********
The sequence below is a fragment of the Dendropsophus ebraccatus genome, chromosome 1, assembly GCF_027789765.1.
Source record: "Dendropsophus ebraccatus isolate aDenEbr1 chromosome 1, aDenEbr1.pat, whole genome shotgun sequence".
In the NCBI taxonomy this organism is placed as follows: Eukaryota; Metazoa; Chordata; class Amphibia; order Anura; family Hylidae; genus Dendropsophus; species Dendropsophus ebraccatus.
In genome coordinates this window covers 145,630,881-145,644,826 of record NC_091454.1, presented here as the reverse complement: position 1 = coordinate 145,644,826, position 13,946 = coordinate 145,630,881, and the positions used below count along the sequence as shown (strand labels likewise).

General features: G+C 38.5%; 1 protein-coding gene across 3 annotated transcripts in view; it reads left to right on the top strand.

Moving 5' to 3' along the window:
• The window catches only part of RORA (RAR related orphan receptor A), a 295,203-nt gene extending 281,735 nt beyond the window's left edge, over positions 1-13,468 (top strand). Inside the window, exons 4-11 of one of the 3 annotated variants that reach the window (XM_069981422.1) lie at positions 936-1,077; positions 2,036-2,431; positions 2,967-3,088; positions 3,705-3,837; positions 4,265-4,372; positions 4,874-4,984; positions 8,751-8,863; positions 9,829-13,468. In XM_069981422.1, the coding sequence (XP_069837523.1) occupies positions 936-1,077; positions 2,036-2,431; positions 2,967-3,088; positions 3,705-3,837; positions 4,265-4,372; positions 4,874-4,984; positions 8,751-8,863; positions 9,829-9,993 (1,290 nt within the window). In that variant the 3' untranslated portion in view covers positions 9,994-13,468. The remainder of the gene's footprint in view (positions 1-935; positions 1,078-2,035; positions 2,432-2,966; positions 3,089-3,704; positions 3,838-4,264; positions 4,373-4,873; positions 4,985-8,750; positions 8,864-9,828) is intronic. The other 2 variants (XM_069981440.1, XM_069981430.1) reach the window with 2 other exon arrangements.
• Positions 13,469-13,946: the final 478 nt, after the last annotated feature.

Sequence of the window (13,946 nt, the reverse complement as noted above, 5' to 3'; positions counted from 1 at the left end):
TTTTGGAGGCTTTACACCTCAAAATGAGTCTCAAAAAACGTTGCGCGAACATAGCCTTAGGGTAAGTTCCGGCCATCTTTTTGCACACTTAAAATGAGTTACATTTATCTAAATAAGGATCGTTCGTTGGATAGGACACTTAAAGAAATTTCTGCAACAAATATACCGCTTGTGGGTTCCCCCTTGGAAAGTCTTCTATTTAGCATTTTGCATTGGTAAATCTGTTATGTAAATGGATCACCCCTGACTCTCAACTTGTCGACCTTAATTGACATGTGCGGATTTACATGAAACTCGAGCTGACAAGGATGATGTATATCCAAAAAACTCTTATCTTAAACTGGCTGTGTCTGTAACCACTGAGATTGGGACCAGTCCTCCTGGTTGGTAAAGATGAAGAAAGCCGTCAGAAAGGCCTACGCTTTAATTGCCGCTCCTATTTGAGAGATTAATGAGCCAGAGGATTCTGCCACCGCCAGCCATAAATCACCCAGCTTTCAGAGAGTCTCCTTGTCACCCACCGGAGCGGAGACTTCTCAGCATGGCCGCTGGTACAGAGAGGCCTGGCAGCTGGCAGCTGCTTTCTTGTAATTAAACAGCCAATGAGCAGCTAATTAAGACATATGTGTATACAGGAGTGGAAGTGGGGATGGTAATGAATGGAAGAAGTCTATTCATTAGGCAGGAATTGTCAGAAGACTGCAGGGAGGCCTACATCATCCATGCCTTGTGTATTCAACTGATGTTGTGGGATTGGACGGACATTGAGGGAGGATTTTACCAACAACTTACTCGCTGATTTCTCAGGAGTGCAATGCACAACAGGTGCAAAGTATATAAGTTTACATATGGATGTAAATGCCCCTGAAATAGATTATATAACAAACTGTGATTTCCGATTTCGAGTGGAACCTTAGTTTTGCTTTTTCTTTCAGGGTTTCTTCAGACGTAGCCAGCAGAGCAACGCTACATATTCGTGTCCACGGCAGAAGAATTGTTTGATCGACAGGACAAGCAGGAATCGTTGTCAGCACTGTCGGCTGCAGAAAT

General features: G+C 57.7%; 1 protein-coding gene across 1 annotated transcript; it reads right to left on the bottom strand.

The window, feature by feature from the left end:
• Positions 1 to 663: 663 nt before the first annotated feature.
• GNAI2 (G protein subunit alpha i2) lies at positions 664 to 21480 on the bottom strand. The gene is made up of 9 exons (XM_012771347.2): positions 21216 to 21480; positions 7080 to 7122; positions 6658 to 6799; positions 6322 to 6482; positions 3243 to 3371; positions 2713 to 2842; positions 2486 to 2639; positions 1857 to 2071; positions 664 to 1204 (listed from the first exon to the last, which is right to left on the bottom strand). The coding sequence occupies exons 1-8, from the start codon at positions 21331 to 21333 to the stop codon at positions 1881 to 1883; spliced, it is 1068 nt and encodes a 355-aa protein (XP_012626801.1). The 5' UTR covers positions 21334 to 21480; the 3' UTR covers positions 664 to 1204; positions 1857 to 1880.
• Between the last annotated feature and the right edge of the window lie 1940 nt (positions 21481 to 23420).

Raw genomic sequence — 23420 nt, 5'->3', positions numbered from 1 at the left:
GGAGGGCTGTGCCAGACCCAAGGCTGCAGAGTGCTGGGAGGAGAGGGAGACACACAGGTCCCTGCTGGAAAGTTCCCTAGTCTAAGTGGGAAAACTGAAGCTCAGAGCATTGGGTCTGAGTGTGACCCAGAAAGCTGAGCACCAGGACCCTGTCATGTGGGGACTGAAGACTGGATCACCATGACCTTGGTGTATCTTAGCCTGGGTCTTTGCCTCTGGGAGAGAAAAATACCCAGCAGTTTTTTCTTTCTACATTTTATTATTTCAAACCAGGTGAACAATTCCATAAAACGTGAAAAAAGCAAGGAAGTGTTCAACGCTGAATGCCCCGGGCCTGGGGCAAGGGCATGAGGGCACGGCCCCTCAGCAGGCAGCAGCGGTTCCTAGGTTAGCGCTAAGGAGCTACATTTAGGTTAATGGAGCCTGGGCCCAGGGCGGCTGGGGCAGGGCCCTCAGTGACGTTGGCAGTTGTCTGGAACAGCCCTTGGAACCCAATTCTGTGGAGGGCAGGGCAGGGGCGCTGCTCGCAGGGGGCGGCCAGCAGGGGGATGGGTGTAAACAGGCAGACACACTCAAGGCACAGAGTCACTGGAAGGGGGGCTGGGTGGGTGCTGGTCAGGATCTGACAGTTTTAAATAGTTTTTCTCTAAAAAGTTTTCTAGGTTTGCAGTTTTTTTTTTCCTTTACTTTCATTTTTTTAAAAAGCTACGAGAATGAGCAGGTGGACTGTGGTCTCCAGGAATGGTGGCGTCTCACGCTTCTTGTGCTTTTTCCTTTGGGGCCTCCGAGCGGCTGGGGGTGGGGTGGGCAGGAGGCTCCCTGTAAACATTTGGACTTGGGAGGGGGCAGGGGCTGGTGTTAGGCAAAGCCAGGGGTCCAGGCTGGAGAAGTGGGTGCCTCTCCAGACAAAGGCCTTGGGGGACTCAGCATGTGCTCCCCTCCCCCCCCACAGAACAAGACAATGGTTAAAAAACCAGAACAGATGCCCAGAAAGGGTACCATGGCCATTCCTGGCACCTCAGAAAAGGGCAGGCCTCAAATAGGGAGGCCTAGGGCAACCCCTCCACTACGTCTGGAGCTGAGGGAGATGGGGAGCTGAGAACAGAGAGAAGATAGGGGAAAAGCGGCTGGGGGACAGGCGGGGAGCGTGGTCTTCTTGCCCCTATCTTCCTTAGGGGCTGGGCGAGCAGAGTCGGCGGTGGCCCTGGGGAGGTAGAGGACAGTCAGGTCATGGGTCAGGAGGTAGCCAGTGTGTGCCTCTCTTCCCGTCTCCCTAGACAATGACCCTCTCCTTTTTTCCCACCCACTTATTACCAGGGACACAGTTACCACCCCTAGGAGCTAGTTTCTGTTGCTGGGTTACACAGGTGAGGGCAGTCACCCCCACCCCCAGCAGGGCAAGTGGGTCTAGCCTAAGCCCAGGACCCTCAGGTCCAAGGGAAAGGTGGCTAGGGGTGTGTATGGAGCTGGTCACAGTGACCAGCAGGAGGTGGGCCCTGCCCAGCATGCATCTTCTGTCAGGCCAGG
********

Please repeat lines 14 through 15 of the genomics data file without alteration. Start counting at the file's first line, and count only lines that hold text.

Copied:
• GNAI2 (G protein subunit alpha i2) lies at positions 664 to 21480 on the bottom strand. The gene is made up of 9 exons (XM_012771347.2): positions 21216 to 21480; positions 7080 to 7122; positions 6658 to 6799; positions 6322 to 6482; positions 3243 to 3371; positions 2713 to 2842; positions 2486 to 2639; positions 1857 to 2071; positions 664 to 1204 (listed from the first exon to the last, which is right to left on the bottom strand). The coding sequence occupies exons 1-8, from the start codon at positions 21331 to 21333 to the stop codon at positions 1881 to 1883; spliced, it is 1068 nt and encodes a 355-aa protein (XP_012626801.1). The 5' UTR covers positions 21334 to 21480; the 3' UTR covers positions 664 to 1204; positions 1857 to 1880.
• Between the last annotated feature and the right edge of the window lie 1940 nt (positions 21481 to 23420).